Monthly Archives: October 2015

The genius of Genus

What to wear when gardening? I look at old photographs of
gardeners from 100 years ago, and rather envy their tweed suits and ties –
whilst wondering whether they were only quite so well turned-out when there was
a camera about…

For the male gardener in 2015 there are probably three
options. Firstly, old clothes – those no longer fit to be ‘seen out in’, but
still with some life in them. Secondly, outdoor/activity clothing – again,
possibly relegated from actual hiking duties, but not quite ready for the
recycling bin. And finally, ‘workwear’ – the sort of pocket-laden garb sported
by all manner of tradespeople.

Now, none of these quite fits the bill. Old cords are
comfortable and warm (and have that desirable touch of the Monty Dons), but they’re
horrible when they get wet and  (by the
time they reach the garden) they’re prone to going through at the knees. Cord
and other ‘old trousers’ also only have the regular  allowance of pockets, and those are usually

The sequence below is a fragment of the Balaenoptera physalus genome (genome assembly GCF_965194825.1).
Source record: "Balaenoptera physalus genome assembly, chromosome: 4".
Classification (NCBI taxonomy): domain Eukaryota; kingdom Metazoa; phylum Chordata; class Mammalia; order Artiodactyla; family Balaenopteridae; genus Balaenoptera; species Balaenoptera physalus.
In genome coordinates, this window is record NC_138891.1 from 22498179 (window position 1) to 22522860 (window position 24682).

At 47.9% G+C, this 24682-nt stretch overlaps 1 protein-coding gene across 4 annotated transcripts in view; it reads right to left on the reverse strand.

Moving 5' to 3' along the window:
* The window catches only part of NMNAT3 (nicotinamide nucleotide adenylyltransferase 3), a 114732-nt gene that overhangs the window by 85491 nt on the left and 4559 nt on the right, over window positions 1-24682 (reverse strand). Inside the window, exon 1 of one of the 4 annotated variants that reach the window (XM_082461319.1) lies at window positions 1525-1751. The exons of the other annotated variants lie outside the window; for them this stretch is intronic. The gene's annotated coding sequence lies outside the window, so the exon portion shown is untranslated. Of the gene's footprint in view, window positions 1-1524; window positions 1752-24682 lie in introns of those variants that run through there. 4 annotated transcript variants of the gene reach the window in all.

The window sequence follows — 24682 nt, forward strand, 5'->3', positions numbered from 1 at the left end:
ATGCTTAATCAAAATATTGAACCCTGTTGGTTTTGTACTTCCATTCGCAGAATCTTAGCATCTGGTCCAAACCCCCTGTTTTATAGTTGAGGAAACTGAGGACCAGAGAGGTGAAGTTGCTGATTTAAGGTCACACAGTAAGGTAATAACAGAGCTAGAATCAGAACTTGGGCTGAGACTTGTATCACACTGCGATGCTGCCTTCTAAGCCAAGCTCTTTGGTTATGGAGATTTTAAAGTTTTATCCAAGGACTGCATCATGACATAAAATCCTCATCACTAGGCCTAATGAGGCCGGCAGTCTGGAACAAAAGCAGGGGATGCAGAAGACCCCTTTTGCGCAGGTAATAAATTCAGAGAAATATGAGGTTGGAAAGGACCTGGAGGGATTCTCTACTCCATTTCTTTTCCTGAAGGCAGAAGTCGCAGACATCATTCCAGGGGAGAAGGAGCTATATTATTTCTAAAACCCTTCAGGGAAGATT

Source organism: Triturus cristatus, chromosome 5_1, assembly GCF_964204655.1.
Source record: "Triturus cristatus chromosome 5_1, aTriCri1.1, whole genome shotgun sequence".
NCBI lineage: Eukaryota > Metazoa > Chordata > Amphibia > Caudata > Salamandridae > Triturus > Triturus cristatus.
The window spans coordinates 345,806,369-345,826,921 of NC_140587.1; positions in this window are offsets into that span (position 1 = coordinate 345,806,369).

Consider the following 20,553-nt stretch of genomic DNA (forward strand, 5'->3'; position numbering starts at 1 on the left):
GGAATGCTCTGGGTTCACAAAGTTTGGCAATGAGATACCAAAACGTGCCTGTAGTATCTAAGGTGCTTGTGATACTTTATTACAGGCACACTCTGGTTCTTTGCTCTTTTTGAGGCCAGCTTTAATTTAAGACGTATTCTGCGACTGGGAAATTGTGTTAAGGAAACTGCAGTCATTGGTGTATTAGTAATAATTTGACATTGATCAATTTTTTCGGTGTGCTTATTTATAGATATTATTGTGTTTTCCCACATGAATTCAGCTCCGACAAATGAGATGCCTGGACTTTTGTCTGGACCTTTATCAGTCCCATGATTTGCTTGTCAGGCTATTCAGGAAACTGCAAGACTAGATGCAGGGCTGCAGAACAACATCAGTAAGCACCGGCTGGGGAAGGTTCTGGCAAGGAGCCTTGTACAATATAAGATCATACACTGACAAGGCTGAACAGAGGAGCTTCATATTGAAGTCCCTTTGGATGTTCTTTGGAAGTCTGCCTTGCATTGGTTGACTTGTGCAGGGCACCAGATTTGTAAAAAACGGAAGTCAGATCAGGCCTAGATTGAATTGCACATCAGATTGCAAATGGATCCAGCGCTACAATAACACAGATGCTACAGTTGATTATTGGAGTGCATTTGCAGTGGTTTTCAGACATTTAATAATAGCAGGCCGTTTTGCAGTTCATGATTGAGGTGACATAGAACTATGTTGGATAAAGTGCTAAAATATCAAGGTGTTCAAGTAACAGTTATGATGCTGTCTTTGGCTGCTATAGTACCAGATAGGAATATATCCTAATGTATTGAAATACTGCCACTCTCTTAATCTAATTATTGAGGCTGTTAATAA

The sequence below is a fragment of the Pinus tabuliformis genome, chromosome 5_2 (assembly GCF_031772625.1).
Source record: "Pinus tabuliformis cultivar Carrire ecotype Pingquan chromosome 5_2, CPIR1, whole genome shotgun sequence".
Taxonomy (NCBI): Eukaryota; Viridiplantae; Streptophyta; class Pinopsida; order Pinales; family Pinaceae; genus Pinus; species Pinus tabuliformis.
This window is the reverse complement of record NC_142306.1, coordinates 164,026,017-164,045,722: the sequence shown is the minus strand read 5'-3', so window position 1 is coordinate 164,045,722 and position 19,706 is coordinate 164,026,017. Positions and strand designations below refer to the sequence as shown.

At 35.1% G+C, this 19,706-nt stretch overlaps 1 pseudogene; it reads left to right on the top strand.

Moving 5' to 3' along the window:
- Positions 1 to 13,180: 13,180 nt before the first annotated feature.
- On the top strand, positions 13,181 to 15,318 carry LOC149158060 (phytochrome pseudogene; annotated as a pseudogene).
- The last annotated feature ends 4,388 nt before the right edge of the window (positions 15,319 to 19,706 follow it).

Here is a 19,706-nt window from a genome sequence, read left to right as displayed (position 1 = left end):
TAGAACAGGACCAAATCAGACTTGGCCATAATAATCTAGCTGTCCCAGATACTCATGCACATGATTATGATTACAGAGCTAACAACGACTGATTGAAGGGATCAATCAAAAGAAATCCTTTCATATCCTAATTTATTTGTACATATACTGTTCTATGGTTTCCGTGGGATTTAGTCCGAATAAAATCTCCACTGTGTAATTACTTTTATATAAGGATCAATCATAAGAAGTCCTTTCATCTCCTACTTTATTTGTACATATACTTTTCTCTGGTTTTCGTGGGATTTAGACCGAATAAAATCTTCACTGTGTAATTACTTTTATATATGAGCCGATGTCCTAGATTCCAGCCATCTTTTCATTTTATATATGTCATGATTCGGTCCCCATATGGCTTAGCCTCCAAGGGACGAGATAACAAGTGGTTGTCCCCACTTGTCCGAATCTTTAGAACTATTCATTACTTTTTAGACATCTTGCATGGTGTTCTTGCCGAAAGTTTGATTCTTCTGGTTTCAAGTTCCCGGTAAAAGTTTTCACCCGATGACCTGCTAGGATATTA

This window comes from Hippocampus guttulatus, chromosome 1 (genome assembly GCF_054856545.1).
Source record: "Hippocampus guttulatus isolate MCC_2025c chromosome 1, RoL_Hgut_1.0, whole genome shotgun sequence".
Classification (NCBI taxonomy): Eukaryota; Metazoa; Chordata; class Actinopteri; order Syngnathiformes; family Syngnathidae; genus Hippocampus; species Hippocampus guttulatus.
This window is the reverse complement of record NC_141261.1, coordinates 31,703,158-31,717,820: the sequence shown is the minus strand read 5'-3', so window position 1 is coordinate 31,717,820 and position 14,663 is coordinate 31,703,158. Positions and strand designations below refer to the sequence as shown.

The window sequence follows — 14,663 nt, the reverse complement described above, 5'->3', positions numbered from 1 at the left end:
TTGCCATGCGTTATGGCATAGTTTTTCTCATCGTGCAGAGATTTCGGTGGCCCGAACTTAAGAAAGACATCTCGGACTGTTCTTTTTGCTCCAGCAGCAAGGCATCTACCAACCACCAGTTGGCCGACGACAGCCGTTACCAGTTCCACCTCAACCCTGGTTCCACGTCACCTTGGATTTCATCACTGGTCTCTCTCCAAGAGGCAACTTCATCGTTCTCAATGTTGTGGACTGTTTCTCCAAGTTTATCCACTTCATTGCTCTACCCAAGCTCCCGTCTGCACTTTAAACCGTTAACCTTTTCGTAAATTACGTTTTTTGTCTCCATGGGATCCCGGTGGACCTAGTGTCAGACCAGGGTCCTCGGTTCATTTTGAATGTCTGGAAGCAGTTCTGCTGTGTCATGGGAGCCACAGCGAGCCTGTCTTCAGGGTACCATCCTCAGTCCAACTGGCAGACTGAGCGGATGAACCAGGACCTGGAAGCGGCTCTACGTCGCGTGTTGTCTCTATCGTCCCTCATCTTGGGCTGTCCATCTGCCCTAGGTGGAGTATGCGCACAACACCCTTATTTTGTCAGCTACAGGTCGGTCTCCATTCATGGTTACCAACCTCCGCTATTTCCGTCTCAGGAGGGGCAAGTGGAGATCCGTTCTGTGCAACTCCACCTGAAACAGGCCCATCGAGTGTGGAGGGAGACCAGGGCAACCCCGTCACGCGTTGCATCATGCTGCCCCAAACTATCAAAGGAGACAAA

not fastenable so dropping change and keys in the herbaceous border becomes a
problem. Activity trousers have plenty of (zipped) pockets, and dry quickly,
but they are usually made from fairly light fabric, and aren’t waterproof –
ideal for hill-walking but less so for cold, wet days in the garden.

The ‘workwear’ option – the likes of Dickies and Dunlop –
may be more practical, and widely available, but somehow don’t quite feel right.
As a gardener, I want to be warm, dry and comfortable – but not look like Bob
the Builder.

I was pleased, therefore, to be given the chance to try out
a pair of Genus All-weather Gardening Trousers. These are specifically designed
for gardening – rather than being co-opted from another purpose, or from the
Oxfam bag.

Fabric-wise they are on the ‘technical’ side, being made
from a mixture of Polyamide and Spandex – which means they’re light,
quick-drying, and nicely stretchy. They’re also comfortably warm (on a chilly
autumn morning), and pretty waterproof too. Given that we gardeners spend a lot
of time on the ground, they have fully adjustable, built-in knee padding (which
works very well), and a damp-proof seat – so you can perch on a wet stone wall
or bench for elevenses, without getting the proverbial ‘soggy bottom’.

There are plenty of pockets too. Two zippable pockets on the
thighs, a zippable ‘kidney’ pocket (intended for a mobile phone), and two non-zipped